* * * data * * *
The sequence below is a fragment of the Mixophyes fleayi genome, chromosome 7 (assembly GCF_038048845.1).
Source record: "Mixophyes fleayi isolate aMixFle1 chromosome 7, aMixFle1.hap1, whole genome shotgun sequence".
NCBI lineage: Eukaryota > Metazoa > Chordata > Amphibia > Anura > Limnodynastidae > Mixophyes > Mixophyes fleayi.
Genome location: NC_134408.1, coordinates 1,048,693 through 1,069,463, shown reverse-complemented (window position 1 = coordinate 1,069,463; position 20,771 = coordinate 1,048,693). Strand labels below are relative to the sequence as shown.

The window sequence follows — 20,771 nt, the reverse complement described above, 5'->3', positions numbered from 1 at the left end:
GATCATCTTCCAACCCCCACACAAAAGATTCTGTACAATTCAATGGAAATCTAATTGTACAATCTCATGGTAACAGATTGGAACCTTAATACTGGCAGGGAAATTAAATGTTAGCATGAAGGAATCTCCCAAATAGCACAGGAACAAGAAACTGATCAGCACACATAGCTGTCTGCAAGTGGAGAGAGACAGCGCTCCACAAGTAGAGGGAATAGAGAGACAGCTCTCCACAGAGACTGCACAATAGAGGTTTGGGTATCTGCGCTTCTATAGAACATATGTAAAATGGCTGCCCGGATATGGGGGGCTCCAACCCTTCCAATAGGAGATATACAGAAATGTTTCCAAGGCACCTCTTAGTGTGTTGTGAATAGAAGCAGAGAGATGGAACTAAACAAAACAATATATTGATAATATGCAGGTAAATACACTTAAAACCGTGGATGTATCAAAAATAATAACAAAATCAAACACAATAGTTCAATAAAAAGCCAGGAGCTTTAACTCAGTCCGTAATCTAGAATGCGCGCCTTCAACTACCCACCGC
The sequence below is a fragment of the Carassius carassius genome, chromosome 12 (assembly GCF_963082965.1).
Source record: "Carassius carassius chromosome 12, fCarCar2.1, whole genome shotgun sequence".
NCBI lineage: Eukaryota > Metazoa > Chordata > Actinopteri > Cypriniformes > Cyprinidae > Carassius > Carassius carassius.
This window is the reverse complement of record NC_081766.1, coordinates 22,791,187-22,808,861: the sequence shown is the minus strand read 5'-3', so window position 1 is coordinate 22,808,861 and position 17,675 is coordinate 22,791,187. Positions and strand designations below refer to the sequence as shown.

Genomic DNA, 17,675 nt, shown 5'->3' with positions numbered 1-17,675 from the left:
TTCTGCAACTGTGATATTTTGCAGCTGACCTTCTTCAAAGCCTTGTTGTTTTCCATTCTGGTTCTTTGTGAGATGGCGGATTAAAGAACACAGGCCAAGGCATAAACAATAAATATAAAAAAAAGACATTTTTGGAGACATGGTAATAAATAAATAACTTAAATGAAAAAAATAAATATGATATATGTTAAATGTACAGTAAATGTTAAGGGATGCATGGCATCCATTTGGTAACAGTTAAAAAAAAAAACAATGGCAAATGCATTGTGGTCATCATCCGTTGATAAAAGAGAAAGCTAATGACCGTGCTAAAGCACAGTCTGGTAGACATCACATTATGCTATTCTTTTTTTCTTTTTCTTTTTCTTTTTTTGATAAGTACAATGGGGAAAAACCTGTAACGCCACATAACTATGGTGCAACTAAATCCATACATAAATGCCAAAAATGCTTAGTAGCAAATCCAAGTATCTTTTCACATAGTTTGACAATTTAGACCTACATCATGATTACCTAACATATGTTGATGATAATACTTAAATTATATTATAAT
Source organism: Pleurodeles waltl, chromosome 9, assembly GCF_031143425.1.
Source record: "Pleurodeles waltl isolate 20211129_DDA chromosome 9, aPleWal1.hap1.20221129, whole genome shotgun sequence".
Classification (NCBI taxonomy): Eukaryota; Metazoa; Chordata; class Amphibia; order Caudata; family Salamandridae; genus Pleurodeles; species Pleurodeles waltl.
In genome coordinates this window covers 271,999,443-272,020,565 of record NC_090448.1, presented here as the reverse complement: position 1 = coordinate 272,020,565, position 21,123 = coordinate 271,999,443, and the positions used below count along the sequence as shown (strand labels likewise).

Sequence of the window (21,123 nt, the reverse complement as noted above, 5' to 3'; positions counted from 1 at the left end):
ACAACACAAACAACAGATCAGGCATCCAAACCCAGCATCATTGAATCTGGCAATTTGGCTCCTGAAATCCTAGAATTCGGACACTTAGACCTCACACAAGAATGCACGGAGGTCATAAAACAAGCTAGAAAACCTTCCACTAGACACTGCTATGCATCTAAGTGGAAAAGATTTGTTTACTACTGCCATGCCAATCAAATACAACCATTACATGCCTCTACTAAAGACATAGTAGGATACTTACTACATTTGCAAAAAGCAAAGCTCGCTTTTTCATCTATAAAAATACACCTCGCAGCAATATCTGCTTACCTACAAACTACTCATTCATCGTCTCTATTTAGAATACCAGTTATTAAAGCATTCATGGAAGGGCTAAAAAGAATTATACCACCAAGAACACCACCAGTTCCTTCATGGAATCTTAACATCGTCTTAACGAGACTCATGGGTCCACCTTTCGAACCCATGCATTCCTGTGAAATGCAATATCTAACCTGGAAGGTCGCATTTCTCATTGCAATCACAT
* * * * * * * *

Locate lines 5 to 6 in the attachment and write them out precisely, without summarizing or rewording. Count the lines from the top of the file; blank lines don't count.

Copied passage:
The window sequence follows — 20,771 nt, the reverse complement described above, 5'->3', positions numbered from 1 at the left end:
GATCATCTTCCAACCCCCACACAAAAGATTCTGTACAATTCAATGGAAATCTAATTGTACAATCTCATGGTAACAGATTGGAACCTTAATACTGGCAGGGAAATTAAATGTTAGCATGAAGGAATCTCCCAAATAGCACAGGAACAAGAAACTGATCAGCACACATAGCTGTCTGCAAGTGGAGAGAGACAGCGCTCCACAAGTAGAGGGAATAGAGAGACAGCTCTCCACAGAGACTGCACAATAGAGGTTTGGGTATCTGCGCTTCTATAGAACATATGTAAAATGGCTGCCCGGATATGGGGGGCTCCAACCCTTCCAATAGGAGATATACAGAAATGTTTCCAAGGCACCTCTTAGTGTGTTGTGAATAGAAGCAGAGAGATGGAACTAAACAAAACAATATATTGATAATATGCAGGTAAATACACTTAAAACCGTGGATGTATCAAAAATAATAACAAAATCAAACACAATAGTTCAATAAAAAGCCAGGAGCTTTAACTCAGTCCGTAATCTAGAATGCGCGCCTTCAACTACCCACCGC